This review was written by Goody Goody. A song from this movie (originally Marathi but translated in Bengali) which talked about the tyranny of governments, was sang in the Contest Week(2015) by the Class IX girls. We really appreciated the fact that the audience was so enthusiastic and demanded the Marathi version to be sung too.
A court is in session. A police is dozing off inside. Lawyers are pursuing potential clients outside. The judge refuses to hear a case of a woman whose offence is to wear a sleeveless kurti. All the procedures move very slowly. Cases get delayed by months and years with no intention to end.Quite unmistakably this is India, one of the heartland of poverty, corruption and stupidity where justice is a mere fantasy for it lies in the hands of our government.
For years the government has overlooked the needs of common people. Hypocrite politicians have done no more but filled their own pockets. Still many live in the awe of them, under the illusion of progress.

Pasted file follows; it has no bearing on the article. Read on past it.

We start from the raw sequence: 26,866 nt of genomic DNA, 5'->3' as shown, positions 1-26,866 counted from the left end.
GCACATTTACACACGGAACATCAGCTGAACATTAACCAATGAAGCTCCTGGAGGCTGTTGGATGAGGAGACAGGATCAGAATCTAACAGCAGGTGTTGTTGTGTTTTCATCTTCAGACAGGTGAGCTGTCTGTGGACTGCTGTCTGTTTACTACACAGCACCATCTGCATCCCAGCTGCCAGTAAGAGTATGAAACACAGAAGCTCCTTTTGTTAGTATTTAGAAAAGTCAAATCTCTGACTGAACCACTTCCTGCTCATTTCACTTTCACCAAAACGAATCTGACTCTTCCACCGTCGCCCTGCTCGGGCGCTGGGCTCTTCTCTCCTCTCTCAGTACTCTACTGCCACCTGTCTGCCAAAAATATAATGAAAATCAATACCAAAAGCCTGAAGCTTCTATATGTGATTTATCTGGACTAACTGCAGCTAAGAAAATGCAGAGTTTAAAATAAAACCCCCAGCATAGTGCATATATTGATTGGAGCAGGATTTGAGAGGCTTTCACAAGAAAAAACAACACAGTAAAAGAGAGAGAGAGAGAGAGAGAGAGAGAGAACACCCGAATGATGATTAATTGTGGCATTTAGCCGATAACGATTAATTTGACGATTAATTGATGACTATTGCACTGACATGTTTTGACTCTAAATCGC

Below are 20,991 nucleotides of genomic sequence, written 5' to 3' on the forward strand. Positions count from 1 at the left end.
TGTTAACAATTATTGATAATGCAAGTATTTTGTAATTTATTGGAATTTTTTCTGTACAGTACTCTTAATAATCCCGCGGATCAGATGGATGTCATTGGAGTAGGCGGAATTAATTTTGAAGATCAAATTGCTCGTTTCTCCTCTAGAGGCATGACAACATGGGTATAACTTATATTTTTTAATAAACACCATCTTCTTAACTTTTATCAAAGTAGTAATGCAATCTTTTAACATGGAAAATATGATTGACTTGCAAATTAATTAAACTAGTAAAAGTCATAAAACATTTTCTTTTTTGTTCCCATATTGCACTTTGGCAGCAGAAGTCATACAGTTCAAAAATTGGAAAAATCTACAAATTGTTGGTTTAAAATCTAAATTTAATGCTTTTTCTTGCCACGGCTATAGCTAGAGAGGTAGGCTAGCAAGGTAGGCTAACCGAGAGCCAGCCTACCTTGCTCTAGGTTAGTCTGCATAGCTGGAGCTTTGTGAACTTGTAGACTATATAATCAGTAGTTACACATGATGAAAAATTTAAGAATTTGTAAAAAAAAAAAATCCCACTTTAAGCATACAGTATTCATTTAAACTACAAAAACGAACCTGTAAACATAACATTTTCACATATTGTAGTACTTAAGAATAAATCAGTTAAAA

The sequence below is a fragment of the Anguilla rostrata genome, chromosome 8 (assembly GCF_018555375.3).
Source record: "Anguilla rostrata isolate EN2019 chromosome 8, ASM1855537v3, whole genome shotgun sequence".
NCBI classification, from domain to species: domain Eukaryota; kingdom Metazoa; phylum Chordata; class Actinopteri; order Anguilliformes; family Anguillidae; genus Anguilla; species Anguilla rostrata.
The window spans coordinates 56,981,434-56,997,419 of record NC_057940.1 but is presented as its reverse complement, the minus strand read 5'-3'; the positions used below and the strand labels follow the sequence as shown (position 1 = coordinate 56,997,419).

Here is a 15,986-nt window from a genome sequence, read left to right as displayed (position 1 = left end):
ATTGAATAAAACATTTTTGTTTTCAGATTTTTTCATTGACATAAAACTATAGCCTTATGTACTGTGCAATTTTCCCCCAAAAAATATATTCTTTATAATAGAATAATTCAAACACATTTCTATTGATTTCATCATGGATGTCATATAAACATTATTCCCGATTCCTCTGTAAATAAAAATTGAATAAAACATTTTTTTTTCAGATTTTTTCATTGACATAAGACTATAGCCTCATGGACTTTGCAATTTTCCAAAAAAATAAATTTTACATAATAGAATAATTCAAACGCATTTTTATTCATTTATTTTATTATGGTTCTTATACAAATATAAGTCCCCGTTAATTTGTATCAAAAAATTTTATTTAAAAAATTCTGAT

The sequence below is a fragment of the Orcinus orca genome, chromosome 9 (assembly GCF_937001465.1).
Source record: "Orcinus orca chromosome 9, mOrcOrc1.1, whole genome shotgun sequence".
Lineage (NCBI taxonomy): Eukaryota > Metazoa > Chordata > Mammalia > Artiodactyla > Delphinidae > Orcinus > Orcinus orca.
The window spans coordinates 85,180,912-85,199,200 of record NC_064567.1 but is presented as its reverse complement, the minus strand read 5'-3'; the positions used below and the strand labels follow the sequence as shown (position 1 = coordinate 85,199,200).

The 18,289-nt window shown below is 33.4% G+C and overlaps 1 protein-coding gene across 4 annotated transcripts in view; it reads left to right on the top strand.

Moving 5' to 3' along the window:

And now the very idea of democracy is threatened. Common people are even afraid to exercise their own rights. Time has come for the people to awaken.
Narayan Kamble, a Dalit activist and a folk singer tells us the same through his song when he is arrested with an irrational charge of murder where he has allegedly provoked a manhole-worker to commit suicide by his song. It is through his case the movie ‘Court’ introduces us with the other characters and along with them we get to see the rest of India.
Viney Vora, Kamble’s lawyer is an educated, open-minded and well-off man. On the other hand the public prosecutor, Nutan is a prejudiced woman, struggling to handle both her profession and responsibilities as a wife and a mother. The contrast in their backgrounds is presented through a series of day to day events.
Vora can afford to attend clubs, shop without restricted budget and even aid his poor client with money while Nutan cooks meal for her husband and children, goes to cheap hotels in weekends and can’t even imagine buying olive oil for cooking.
They are fighting each-other in court. Sitting in the judge’s chair is Justice Sadavarte, a pseudo-intellectual with strong moral principles.
The case proceeds monotonously with no thrilling arguments but the lawyers reading out some charges from a piece of paper. Yet it catches the attention of some people. They attack Vora because he had supposedly insulted an obscure tribe.
This movie represents India perfectly through the people, their mindset and its settings.
We don’t get to see the fate of Narayan Kamble in the movie. But it’s not difficult to picture him aging behind the bars while probably his case still goes on. An innocent man crushed beneath the might of the government. And who knows how many more like Narayan Kamble will be penalized?